JIS News

Director of Health Promotion and Protection in the Ministry of Health and Wellness, Dr. Simone Spence, is encouraging women planning on having children to ensure they are in good health prior to conceiving.

This, Dr. Spence says, is in order to ensure the best outcomes for mother and baby during and after pregnancy.

She was speaking during a Jamaica Information Service (JIS) Think Tank at the Agency’s Head Office in Kingston on Wednesday (August 5).

Dr. Spence’s urging comes against the background of the Programme for the Reduction of Maternal and Child Mortality (PROMAC) campaign, themed ‘Healthy Body is a Must, Clinic is a Must’, which focuses on empowering women to take control of their health prior to and during pregnancy.

Dr. Spence, who is PROMAC’s Coordinator, explained that the campaign was executed under Component 4 of the Programme, which was aimed at heightening awareness among women of the need to take responsibility for their health during the reproductive process.

She explained that the campaign was predicated on observations made among the target cohort.

“We thought it important that we look at this public education campaign for women in the reproductive age group because one of the things we recognised, especially with maternal health, is that, globally, every one to two minutes, a woman somewhere dies during pregnancy or childbirth” she said.

Against this background, Dr. Spence emphasised that it is imperative for women to take the necessary steps to safeguard their health prior to and during the early stage of pregnancy.

“So the objective of this campaign is really about trying to empower women in the reproductive age group to access care early, so that the pregnancy can be appropriately managed throughout the entire period,” she added.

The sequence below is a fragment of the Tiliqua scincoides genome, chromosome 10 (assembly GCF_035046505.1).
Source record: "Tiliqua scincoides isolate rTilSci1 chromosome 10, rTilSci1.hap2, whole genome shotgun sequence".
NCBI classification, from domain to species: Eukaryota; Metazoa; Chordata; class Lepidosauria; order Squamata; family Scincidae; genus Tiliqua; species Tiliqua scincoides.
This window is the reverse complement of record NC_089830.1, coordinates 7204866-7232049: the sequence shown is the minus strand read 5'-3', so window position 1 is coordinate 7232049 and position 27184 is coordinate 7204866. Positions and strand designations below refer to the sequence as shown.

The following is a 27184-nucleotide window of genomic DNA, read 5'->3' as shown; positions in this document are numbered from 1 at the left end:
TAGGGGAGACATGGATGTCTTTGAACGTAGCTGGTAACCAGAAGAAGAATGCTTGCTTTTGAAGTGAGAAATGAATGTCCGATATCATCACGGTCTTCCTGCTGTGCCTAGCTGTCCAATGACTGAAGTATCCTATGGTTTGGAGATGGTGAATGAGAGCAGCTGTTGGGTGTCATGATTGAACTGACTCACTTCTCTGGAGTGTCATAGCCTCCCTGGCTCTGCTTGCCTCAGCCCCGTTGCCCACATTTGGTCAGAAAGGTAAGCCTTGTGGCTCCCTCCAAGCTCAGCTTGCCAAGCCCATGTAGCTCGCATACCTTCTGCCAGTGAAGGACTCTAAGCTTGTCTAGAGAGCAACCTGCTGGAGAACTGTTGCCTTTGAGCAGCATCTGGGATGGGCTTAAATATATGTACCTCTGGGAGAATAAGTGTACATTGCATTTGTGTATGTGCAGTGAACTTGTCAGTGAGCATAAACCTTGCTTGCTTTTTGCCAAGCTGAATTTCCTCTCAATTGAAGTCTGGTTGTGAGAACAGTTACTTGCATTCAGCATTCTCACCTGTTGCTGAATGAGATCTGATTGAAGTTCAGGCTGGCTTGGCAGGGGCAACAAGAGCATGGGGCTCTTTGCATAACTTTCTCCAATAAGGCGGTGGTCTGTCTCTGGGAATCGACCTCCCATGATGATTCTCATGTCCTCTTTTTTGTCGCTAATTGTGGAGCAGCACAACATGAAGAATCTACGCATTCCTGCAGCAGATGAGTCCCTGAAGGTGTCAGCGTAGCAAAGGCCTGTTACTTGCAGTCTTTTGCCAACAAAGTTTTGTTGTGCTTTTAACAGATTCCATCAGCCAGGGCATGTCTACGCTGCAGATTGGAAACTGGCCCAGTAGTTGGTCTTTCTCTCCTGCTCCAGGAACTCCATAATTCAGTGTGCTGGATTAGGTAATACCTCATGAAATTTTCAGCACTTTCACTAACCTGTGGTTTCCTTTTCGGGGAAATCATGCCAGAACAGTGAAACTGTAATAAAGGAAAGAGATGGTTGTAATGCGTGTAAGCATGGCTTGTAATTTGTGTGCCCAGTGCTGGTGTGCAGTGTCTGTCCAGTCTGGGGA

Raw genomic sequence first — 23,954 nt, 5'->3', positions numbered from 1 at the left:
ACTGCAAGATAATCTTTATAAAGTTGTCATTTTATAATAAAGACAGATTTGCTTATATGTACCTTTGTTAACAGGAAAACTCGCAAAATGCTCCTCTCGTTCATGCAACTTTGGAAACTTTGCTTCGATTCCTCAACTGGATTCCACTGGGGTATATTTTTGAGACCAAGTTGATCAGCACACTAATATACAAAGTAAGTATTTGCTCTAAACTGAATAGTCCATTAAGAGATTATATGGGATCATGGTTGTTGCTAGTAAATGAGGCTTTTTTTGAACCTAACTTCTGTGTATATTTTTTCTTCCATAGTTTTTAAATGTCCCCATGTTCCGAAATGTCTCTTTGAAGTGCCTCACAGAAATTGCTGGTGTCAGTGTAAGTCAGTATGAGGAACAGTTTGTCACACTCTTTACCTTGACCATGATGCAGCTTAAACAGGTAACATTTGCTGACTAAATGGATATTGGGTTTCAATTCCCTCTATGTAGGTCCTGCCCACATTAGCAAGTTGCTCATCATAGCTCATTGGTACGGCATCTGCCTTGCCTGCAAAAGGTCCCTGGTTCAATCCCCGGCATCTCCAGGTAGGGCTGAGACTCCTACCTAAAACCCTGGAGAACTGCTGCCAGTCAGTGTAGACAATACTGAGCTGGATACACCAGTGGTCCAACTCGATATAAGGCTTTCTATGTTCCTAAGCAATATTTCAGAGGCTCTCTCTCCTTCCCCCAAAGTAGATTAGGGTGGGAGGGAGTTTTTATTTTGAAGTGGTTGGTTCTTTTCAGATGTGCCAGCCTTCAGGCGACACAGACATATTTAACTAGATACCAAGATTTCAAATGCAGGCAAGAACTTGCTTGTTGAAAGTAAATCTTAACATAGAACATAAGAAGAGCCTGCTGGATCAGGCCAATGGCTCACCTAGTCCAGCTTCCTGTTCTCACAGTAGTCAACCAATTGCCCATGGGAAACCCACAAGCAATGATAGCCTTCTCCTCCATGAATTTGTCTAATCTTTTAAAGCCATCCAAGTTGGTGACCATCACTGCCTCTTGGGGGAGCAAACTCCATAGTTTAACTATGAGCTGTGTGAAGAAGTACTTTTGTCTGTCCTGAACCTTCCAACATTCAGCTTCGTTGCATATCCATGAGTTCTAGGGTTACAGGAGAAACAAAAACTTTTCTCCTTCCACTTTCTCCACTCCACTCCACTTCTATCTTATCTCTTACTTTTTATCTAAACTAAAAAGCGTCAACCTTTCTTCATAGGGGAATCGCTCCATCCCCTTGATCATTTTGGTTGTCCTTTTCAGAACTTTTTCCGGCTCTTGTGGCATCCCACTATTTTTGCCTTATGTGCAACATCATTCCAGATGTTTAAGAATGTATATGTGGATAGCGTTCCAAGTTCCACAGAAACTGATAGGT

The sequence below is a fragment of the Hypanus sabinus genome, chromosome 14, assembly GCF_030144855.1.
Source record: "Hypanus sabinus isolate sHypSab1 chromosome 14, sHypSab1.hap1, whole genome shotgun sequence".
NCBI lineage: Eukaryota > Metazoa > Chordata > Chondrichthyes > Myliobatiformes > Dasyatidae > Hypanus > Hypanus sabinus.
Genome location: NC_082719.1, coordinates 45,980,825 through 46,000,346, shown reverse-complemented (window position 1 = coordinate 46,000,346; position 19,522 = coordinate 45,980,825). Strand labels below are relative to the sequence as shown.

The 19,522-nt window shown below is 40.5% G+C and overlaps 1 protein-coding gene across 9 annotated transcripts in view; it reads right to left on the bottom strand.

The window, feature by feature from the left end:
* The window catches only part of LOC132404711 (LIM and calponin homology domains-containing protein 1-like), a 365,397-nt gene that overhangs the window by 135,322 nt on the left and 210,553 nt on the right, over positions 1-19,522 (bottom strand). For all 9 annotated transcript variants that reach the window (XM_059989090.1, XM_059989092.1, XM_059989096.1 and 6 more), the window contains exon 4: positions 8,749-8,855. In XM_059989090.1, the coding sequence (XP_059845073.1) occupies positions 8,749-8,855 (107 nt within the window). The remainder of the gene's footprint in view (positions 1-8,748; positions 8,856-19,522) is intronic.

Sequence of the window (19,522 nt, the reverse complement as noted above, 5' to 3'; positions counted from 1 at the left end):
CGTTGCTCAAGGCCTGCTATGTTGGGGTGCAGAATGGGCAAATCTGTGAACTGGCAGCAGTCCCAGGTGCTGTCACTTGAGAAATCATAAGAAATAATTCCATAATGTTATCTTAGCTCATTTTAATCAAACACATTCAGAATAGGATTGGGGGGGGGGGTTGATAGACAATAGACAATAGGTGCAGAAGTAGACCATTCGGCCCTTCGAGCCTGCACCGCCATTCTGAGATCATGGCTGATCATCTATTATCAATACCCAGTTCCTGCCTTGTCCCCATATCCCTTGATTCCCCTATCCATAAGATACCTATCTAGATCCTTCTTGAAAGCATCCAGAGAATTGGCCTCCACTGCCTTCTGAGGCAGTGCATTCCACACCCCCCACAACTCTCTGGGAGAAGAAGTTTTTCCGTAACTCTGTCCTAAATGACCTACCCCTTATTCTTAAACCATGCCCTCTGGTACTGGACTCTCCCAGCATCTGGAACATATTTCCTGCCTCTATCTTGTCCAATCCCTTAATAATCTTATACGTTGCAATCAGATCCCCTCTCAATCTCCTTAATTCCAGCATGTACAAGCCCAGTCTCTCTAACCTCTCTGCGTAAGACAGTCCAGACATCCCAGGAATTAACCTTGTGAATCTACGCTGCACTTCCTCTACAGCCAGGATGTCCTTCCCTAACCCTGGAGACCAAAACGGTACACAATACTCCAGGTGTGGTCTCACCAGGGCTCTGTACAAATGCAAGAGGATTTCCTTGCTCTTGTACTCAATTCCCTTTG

The PROMAC Coordinator said it is important to note that there was an increasing trend of older women becoming pregnant.

She noted that for older women, the likelihood of their having underlying medical conditions or comorbidities, such as diabetes, heart disease, hypertension or sickle cell disease, makes it crucially important that their health be properly managed.

Consequently, Dr. Spence said it was prudent for women in this category to ensure that they are in good health, particularly before conceiving, as pregnancy can complicate or exacerbate underlying medical conditions.

She noted that health professionals’ experience with women who have had multiple pregnancies is that they often assume that, having done so, there is no need to seek antenatal care at the earliest possible time.

Dr. Spence warned, however, that pregnancies differ, hence it is suggested that women seek antenatal care once a period is missed.

“Go to your clinic or to your healthcare provider, do your pregnancy test and ensure that the entire screening process is done to make sure that both mommy and baby are healthy throughout the period. It also helps us when you access care early, to ensure that we pick up any abnormalities [or] potential problems early, so that [these] can be appropriately managed,” Dr. Spence pointed out.

PROMAC was conceptualized by the Government of Jamaica and is jointly executed by the Ministry of Health and Wellness and the Planning Institute of Jamaica, with European Union funding totalling €22 million.

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